Following the deaths of George Daniels (last year) and Derek Pratt (in 2009), François-Paul Journe is perhaps the only living follower of the great 18/19th century French horologist Abraham Louis Breguet that is able to match him in both craft skills and inventiveness.
And it is immediately clear that the Chronomètre Optimum follows Journe's interpretation of the Breguet tradition; the time dial is placed eccentrically on the face of the watch, but the hands are a design Journe has made his own. There is a continuous seconds dial at 9 o'clock and power reserve at 6, but below this the inscription: "Remontoir d'Egalité avec Échappement BHP" indicates, perhaps more importantly, that Journe is also following Breguet's example of continuing horological innovation, addressing two classic problems in mechanical timekeeping. There is also a very French 'peep-show' to be had through the little window at 11 o'clock - it is part of the remontoire; but more of that anon.
The rear view of the watch shows the flawless frosted striping of the 18ct rose-gold watch plate, an anti-clockwise jump-second hand, the 3Hz balance and, below this, the twin escape-wheels of Journe's new version of Breguet's Échappement Naturel, his BHP: High Performance Bi-Axial escapement.
To understand the remontoire and the escapement, we must have a
closer look at the layout of the movement of this fascinating
watch, starting with a few basics. A mechanical watch consists of a
source of power - the mainspring - linked by a train of gears to
the escapement, which is regulated by the oscillations of the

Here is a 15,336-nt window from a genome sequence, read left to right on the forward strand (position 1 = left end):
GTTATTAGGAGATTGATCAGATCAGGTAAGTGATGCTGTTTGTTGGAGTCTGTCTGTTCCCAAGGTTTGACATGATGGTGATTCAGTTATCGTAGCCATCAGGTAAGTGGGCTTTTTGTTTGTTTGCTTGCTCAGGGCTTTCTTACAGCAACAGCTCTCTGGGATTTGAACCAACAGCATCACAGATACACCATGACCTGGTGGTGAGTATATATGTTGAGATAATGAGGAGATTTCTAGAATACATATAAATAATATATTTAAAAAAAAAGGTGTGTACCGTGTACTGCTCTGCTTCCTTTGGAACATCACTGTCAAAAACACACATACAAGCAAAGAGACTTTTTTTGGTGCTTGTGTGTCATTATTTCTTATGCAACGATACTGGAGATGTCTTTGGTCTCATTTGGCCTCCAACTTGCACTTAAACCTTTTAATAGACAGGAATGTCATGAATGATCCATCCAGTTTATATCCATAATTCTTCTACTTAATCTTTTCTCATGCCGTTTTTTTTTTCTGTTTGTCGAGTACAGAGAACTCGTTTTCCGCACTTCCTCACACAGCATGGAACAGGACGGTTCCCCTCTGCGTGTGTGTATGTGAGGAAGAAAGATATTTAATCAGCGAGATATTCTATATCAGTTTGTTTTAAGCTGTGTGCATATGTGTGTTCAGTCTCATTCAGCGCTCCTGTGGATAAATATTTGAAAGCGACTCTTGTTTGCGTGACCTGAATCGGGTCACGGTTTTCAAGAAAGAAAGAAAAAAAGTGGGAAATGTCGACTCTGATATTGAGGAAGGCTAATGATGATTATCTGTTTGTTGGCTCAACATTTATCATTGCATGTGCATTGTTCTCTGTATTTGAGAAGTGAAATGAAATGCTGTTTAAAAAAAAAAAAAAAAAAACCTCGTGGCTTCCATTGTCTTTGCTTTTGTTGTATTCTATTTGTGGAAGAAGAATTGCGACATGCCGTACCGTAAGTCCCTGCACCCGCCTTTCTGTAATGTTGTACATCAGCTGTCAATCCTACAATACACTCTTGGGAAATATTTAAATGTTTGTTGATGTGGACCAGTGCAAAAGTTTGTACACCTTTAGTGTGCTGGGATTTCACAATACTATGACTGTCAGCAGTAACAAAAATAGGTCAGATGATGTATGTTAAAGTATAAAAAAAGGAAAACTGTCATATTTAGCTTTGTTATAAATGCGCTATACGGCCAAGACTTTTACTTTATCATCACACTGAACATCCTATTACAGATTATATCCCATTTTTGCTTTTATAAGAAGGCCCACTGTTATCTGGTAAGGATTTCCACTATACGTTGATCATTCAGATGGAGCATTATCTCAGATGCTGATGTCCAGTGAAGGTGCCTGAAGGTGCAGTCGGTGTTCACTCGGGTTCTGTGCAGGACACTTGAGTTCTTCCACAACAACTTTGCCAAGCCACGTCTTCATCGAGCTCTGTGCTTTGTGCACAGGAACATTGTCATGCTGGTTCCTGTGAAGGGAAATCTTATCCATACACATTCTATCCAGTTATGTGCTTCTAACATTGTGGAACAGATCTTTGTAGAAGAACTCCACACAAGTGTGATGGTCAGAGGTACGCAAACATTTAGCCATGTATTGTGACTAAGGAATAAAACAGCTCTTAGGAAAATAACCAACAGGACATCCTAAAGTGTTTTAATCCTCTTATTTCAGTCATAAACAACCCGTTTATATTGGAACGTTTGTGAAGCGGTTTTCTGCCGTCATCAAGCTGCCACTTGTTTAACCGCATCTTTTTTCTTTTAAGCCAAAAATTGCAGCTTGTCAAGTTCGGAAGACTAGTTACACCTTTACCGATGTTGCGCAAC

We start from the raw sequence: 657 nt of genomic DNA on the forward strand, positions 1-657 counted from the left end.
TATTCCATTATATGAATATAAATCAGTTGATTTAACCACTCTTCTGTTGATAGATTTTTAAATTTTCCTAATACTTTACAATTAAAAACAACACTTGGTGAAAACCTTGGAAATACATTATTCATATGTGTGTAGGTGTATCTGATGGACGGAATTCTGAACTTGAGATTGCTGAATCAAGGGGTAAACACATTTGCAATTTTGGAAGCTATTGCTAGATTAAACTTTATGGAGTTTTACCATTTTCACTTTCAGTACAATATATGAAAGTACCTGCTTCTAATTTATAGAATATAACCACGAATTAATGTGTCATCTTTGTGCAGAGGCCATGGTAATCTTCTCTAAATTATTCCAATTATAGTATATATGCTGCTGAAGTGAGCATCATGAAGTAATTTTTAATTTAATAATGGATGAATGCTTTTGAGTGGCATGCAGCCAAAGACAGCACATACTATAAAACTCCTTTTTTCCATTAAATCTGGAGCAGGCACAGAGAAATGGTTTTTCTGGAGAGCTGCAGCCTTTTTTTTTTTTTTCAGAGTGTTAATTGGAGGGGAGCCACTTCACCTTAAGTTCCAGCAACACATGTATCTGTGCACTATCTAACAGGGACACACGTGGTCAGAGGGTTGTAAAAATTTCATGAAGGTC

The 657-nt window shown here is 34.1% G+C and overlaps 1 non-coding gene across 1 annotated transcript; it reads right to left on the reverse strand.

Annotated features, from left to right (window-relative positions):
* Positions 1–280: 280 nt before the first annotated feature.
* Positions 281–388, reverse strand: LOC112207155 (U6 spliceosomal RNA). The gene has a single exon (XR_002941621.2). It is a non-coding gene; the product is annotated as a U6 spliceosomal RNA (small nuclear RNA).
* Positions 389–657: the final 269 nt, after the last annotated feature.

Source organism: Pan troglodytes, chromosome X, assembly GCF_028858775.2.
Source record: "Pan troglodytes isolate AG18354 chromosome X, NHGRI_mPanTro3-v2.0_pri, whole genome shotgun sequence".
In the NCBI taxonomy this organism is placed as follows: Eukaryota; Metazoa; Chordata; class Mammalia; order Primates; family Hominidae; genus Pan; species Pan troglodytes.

balance wheel. Each gear in the train consists of a 'wheel' with a
large number of teeth and a 'pinion' with a small number of
'leaves', rotating on an arbor.
Looking at the drawing of the movement on the left, enthusiasts may want to follow the gear train, it contains a number of surprises. There is a lot going on, but let's dispose of the peripherals first.
The crown deals with winding and hand setting. Note the twin spring barrels and, on the near one, a train of gears that turn the hand, which shows the power reserve. The sequence of train wheels is numbered, starting from the twin spring barrels. From opposite sides, the barrel teeth engage the pinion of wheel 2 (partly obscured). Conventionally the gearing of the train is calculated so that this wheel turns twice a day - its arbor carrying the hour hand.
We can see that wheel 2 engages the pinion of wheel 3 and that it, in turn, drives the pinion of wheel 4. As wheels have considerably more teeth than pinions, those with mechanical acumen will have realised that the wheels turn faster and faster as we move down the train. Wheel 4 in fact turns once a minute and its arbor carries the jump seconds hand seen on the back of the watch (we'll have more to say about that later).
Normally the 4th wheel would drive the escape-wheel and that would be that. But in Journe's new watch something unusual happens: the pinion of wheel 4 drives an extra wheel, 5, which engages the pinion of wheel 6, which again turns once a minute, in this case carrying the continuous seconds hand seen on the front of the watch. As the watch has a 3Hz balance, this hand will make six jumps a second. Wheel 6 drives 7, which in turn drives the pinion of the first escape-wheel, where a co-axial wheel, 8, meshes with a similar wheel, 9, on the second escape-wheel arbor.